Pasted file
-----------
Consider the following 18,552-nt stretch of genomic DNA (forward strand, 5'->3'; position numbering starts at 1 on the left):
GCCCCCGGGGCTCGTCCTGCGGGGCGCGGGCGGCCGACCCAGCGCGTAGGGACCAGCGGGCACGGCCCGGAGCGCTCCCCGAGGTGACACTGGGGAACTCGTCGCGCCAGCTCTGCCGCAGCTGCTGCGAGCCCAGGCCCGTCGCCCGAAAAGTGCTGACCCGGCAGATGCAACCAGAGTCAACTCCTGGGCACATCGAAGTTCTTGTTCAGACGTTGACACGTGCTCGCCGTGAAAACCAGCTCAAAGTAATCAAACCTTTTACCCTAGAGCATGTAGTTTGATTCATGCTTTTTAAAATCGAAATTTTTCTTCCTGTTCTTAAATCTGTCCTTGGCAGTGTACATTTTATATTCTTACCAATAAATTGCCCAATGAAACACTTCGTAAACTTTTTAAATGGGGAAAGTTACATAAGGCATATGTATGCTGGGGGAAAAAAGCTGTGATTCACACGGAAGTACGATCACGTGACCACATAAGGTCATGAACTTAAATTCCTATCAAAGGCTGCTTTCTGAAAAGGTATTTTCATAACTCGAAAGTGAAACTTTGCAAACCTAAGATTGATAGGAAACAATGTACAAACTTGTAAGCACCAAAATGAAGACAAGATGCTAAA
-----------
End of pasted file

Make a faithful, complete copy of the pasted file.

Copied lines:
Consider the following 18,552-nt stretch of genomic DNA (forward strand, 5'->3'; position numbering starts at 1 on the left):
GCCCCCGGGGCTCGTCCTGCGGGGCGCGGGCGGCCGACCCAGCGCGTAGGGACCAGCGGGCACGGCCCGGAGCGCTCCCCGAGGTGACACTGGGGAACTCGTCGCGCCAGCTCTGCCGCAGCTGCTGCGAGCCCAGGCCCGTCGCCCGAAAAGTGCTGACCCGGCAGATGCAACCAGAGTCAACTCCTGGGCACATCGAAGTTCTTGTTCAGACGTTGACACGTGCTCGCCGTGAAAACCAGCTCAAAGTAATCAAACCTTTTACCCTAGAGCATGTAGTTTGATTCATGCTTTTTAAAATCGAAATTTTTCTTCCTGTTCTTAAATCTGTCCTTGGCAGTGTACATTTTATATTCTTACCAATAAATTGCCCAATGAAACACTTCGTAAACTTTTTAAATGGGGAAAGTTACATAAGGCATATGTATGCTGGGGGAAAAAAGCTGTGATTCACACGGAAGTACGATCACGTGACCACATAAGGTCATGAACTTAAATTCCTATCAAAGGCTGCTTTCTGAAAAGGTATTTTCATAACTCGAAAGTGAAACTTTGCAAACCTAAGATTGATAGGAAACAATGTACAAACTTGTAAGCACCAAAATGAAGACAAGATGCTAAA